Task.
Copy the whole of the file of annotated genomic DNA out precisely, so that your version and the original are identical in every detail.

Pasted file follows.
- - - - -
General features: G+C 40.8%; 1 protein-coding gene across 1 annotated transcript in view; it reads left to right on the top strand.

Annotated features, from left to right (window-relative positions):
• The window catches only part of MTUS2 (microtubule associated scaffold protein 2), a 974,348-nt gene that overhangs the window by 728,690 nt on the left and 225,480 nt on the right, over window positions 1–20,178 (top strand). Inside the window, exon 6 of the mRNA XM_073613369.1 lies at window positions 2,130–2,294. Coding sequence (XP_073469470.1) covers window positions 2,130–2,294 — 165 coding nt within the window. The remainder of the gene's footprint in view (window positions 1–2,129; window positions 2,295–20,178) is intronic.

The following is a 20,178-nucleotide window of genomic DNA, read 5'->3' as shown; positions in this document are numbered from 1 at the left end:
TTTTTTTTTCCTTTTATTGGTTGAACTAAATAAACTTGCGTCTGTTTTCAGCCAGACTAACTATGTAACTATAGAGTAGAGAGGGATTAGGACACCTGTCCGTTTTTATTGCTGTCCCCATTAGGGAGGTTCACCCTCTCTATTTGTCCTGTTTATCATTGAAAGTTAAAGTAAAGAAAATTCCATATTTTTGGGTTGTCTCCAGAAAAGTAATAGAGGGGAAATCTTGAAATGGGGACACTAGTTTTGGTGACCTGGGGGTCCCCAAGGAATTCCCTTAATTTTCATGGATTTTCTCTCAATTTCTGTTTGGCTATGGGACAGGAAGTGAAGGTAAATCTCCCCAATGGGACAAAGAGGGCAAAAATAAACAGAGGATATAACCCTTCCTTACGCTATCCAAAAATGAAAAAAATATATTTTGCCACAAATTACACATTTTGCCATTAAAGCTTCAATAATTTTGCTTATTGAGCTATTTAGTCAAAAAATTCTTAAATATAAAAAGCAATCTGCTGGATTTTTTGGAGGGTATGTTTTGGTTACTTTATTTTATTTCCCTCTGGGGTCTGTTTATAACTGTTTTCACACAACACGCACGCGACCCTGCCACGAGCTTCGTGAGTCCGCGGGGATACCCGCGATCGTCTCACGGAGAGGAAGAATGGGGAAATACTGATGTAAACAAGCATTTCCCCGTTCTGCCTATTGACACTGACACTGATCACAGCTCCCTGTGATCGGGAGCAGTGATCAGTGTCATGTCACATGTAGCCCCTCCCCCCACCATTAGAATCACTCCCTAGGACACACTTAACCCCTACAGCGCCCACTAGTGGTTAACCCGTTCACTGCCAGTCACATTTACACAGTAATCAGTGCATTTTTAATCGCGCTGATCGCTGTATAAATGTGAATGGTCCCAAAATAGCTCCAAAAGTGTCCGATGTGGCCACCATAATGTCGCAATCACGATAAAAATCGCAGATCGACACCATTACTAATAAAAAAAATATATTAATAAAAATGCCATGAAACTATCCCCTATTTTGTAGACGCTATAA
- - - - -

General features: G+C 40.8%; 1 protein-coding gene across 1 annotated transcript in view; it reads left to right on the top strand.

Annotated features, from left to right (window-relative positions):
• The window catches only part of MTUS2 (microtubule associated scaffold protein 2), a 974,348-nt gene that overhangs the window by 728,690 nt on the left and 225,480 nt on the right, over window positions 1–20,178 (top strand). Inside the window, exon 6 of the mRNA XM_073613369.1 lies at window positions 2,130–2,294. Coding sequence (XP_073469470.1) covers window positions 2,130–2,294 — 165 coding nt within the window. The remainder of the gene's footprint in view (window positions 1–2,129; window positions 2,295–20,178) is intronic.

The following is a 20,178-nucleotide window of genomic DNA, read 5'->3' as shown; positions in this document are numbered from 1 at the left end:
TTTTTTTTTCCTTTTATTGGTTGAACTAAATAAACTTGCGTCTGTTTTCAGCCAGACTAACTATGTAACTATAGAGTAGAGAGGGATTAGGACACCTGTCCGTTTTTATTGCTGTCCCCATTAGGGAGGTTCACCCTCTCTATTTGTCCTGTTTATCATTGAAAGTTAAAGTAAAGAAAATTCCATATTTTTGGGTTGTCTCCAGAAAAGTAATAGAGGGGAAATCTTGAAATGGGGACACTAGTTTTGGTGACCTGGGGGTCCCCAAGGAATTCCCTTAATTTTCATGGATTTTCTCTCAATTTCTGTTTGGCTATGGGACAGGAAGTGAAGGTAAATCTCCCCAATGGGACAAAGAGGGCAAAAATAAACAGAGGATATAACCCTTCCTTACGCTATCCAAAAATGAAAAAAATATATTTTGCCACAAATTACACATTTTGCCATTAAAGCTTCAATAATTTTGCTTATTGAGCTATTTAGTCAAAAAATTCTTAAATATAAAAAGCAATCTGCTGGATTTTTTGGAGGGTATGTTTTGGTTACTTTATTTTATTTCCCTCTGGGGTCTGTTTATAACTGTTTTCACACAACACGCACGCGACCCTGCCACGAGCTTCGTGAGTCCGCGGGGATACCCGCGATCGTCTCACGGAGAGGAAGAATGGGGAAATACTGATGTAAACAAGCATTTCCCCGTTCTGCCTATTGACACTGACACTGATCACAGCTCCCTGTGATCGGGAGCAGTGATCAGTGTCATGTCACATGTAGCCCCTCCCCCCACCATTAGAATCACTCCCTAGGACACACTTAACCCCTACAGCGCCCACTAGTGGTTAACCCGTTCACTGCCAGTCACATTTACACAGTAATCAGTGCATTTTTAATCGCGCTGATCGCTGTATAAATGTGAATGGTCCCAAAATAGCTCCAAAAGTGTCCGATGTGGCCACCATAATGTCGCAATCACGATAAAAATCGCAGATCGACACCATTACTAATAAAAAAAATATATTAATAAAAATGCCATGAAACTATCCCCTATTTTGTAGACGCTATAA